Recently, discussions have formed around Norway’s new law for social media influencers and what it could mean for wider society. This new law requires influencers to label retouched photos on social media in order to address society’s ever-growing issue of body-image negativity, but how effective is this new law, and will it even serve any positive change?
Across Norway, groups working with youths effected by mental health issues have called for stricter measures and firmer laws on image editing for years, with legal proposals stating that approximately 70,000 children and young people in the country (which has a population of just under 5.4 million) have mental disorders that require treatment. Body image is shown to be an issue in the extremities with anorexia being the third most common cause of death among young girls.
Norway’s New Image Editing Bill
So last month, Norway’s parliament passed a law aimed at advertisers that mandates that edited or filtered photos must be labeled as retouched. The law states, “The advertiser and the person designing the advertisement must further ensure that the advertisement where a body's shape, size or skin has been changed by retouching or other manipulation, shall be marked.”
The law includes celebrities and influencers who are paid or benefit in some way from posting the image on social media.
Edited or filtered photos on social media must be labeled as retouched.
The bill has yet to go into effect (the King of Norway will decide when it will), but it’s already raising concerns about the purpose it serves and whether it will be useless or, alternatively, do more harm than good.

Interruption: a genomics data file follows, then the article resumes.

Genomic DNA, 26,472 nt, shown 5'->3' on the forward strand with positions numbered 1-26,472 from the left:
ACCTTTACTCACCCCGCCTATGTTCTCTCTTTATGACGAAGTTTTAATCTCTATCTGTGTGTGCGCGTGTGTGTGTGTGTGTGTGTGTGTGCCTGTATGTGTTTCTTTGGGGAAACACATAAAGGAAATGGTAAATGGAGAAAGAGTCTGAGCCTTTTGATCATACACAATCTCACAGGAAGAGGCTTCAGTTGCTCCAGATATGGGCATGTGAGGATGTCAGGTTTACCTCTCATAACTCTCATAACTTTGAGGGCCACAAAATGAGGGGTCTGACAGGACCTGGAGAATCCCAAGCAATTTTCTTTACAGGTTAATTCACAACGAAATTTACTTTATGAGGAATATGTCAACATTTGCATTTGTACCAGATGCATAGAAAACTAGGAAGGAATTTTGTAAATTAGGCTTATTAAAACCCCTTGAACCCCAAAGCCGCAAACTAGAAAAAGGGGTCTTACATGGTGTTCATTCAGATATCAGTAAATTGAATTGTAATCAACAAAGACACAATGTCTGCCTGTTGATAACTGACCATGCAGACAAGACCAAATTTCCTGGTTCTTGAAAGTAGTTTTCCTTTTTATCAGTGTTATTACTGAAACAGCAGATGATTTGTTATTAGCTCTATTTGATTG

The intention of the bill is driven by a will to do good, but good intent doesn’t always lead to effective or positive outcomes. Politicians wish to minimize triggers for children, and when told that this is a contributing issue, it’s understandable that they would back laws against it. But how many politicians understand the deep depths of social media in the same way the youth or regular people do?
The Potential Consequences of the Bill
Reid Ivar Bjorland Dahl, State Secretary with the Ministry of Children and Families, has stated that the goal of the new law is “to have children and young people grow up without the pressure to change their bodies.” And while this is all well and good to the average eye, experts on such topics have argued that labels may increase attention to the image, as people search to pick out exactly which part of the image has been edited, maybe even leading them to consider those own parts of themselves, and whether they need altering too.
In more extreme potentials for this law, others have considered whether enforcing labels may lead the influencers themselves to undergo to more drastic measures to achieve the look they desire in editing their photos, like plastic surgery or extreme dieting.
Labels may increase attention to the image, as people try to figure out what was edited.
Madeleine Pedersen, 26, is a Norwegian Instagram influencer who supports the new law. She thinks the law will make influencers less willing to edit their photos.
"They will be too embarrassed to admit it, so they will edit less, as they should," Pedersen said. "You are beautiful, don't throw that away for some extra likes. That's not real life."
Fellow Norwegian influencer Eirin Kristiansen, 26, also supports the law as a "step in the right direction" but one that’s "not very well thought out.”